In 2013-14 the total amount spent by the state government on salary and pension including salary component of grants in aid was about Rs. 2900 crore, which is a little over 52 percent of total revenue on that year. If the trend continues then salary and pension bill in 2015-16 is set to increase to at least Rs. 3500 crore at present emolument structure. For a resource poor state like Meghalaya, this amount is more than double the revenue that the state expects to mobilise internally in 2015-16 or near about the amount the state has budgeted as its enhanced share of central taxes in this fiscal year.
The preempting of such a large chunk of financial resources of the state for meeting salaries and pensions liabilities is at the cost of capital expenditure which goes towards building of infrastructure assets like roads, bridges, power generation and distribution, irrigation networks, transport, sewerage, water supply, education, health, sports facilities, etc. Other casualties of the ballooning salary bill are allocation towards repair and maintenance, capacity building and training and outreach programme. Slashing of the above expenditures has a long term detrimental effect in expansion of state’s productive capacity and effectiveness in service delivery.
However, this is not to argue that the state government employees should not get a pay hike. After all, the demand for salary revision is coming after almost a decade since the last revision and the argument for parity with central government employees a valid reason. The issue here is the need for the government to balance the limited budgetary resources to meet the employees’ expectation without compromising on investment in social sectors and infrastructure. In fact if the state government can mobilise the financial resources, then the pay hike will be a much needed booster for the sluggish state economy which is weigh down by the adverse impact of the bandh on coal mining.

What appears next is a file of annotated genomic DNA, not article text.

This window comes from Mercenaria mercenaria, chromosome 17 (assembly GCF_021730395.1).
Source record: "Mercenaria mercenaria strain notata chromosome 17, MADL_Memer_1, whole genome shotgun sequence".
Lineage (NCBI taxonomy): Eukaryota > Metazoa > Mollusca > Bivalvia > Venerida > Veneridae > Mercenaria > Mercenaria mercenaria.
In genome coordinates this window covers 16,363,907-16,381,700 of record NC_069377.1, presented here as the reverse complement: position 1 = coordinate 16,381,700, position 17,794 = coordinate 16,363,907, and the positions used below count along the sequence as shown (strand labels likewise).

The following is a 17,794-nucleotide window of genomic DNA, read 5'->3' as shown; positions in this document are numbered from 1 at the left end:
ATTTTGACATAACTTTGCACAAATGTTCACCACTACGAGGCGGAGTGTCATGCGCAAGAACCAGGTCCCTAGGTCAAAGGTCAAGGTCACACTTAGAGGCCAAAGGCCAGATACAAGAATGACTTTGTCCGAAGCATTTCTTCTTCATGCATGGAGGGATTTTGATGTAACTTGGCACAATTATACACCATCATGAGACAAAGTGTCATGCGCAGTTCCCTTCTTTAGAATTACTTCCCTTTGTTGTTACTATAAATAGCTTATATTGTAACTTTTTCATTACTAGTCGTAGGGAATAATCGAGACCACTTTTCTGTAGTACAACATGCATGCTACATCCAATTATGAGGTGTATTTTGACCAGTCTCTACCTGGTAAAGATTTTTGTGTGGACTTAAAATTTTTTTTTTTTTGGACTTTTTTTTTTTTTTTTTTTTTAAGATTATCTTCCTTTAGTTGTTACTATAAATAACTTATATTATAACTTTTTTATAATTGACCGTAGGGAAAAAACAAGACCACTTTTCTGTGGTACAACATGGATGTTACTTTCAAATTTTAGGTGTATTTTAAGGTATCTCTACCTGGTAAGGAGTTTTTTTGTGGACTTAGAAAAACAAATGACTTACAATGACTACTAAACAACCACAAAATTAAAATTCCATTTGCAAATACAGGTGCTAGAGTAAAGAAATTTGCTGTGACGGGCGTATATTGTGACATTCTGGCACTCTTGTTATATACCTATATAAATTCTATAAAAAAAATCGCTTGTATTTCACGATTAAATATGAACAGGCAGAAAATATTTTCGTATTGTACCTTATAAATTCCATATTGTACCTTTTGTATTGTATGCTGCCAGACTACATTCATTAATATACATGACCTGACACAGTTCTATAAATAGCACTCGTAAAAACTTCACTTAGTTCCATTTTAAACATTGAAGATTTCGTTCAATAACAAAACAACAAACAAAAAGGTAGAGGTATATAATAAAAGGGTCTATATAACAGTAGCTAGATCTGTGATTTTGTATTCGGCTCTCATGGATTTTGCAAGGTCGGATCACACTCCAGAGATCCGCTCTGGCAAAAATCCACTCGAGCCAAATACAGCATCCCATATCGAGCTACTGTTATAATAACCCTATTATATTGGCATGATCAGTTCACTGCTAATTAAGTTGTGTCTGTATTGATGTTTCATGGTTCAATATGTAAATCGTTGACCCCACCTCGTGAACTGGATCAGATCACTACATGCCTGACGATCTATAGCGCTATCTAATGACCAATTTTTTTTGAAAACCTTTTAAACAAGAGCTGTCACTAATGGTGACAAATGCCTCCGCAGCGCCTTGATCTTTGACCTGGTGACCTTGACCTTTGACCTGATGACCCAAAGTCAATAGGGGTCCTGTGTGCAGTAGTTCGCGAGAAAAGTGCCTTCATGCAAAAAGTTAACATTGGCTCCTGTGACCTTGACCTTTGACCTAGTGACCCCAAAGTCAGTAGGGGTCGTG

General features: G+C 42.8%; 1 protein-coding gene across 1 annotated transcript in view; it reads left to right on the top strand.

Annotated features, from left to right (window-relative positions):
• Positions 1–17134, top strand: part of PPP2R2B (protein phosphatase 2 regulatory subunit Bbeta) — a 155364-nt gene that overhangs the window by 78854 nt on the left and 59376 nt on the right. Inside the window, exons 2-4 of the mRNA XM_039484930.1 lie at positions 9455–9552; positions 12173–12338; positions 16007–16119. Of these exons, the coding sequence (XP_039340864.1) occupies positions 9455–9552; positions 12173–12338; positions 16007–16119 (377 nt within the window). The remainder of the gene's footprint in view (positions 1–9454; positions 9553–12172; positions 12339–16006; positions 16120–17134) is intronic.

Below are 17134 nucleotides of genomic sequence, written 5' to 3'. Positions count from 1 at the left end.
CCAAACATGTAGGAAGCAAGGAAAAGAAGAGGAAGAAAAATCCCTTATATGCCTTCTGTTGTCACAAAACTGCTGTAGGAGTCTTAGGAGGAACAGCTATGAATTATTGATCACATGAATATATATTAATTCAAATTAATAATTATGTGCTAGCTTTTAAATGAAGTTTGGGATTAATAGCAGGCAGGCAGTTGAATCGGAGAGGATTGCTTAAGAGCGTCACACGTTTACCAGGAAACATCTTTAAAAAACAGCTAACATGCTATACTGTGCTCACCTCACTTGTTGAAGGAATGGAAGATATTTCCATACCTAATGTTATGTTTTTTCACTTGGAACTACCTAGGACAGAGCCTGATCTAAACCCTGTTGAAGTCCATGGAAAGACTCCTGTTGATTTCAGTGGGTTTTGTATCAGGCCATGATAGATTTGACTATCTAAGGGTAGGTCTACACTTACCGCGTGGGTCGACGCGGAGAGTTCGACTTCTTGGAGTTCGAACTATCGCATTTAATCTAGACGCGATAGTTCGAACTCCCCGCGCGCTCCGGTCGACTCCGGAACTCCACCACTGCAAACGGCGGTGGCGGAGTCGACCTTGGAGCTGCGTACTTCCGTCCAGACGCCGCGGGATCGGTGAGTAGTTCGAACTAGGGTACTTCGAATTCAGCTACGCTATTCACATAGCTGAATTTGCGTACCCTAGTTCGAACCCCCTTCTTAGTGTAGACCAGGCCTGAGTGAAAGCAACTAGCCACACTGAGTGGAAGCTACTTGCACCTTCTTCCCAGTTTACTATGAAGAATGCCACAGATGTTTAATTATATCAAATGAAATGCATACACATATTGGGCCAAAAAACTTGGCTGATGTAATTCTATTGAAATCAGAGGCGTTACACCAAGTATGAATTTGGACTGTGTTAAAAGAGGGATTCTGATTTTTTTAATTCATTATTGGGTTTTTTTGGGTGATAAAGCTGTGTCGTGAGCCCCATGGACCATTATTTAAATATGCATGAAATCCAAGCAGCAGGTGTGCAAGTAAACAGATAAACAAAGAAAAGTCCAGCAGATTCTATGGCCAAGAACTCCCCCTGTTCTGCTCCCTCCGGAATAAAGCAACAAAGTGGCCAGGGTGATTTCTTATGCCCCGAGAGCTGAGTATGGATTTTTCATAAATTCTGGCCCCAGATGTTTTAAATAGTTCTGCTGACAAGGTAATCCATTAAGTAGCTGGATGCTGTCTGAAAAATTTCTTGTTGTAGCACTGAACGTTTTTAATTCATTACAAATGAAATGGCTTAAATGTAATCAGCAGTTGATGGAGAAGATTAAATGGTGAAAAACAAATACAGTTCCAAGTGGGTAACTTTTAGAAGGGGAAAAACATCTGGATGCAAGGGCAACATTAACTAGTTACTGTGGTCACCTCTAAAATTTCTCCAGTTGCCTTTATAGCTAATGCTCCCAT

Another important point that needs to be raised here is that the focus of successive pay commissions, both centre or states, has been largely on emolument structure, service conditions and facilities for the employees with scant attention being given to the issue of performance and efficiency of government employees. In Meghalaya ordinary citizens depend on state government departments to delivey basic needs and services in field of education, health, water electricity and livelihood support. Therefore much is expected from government employers who are the main providers of such services, particularly in the rural areas.
However, the sad reality is that the functioning of most state government offices is plagued by chronic absenteeism and the lack of work ethics. The ‘mai-baap sarkar’ culture continues to pervade among majority of government employees with citizens being at the receiving end. Thus, any future state pay commission must address this issue and come up with clear actionable recommendations to transform the government departments into modern, professional and citizenfriendly entities that are dedicated to the service of the people. Further, the state government must have the stomach to implement the measures rigorously for the interest of the people of the state For the above to happen, it would be judicious for the present government to constitute the state pay commission this year itself so that it can consider the demand of the employees in a much calmer environment without the pressure of a looming general election which is due in 2018. (The writer teaches Economics in NEHU)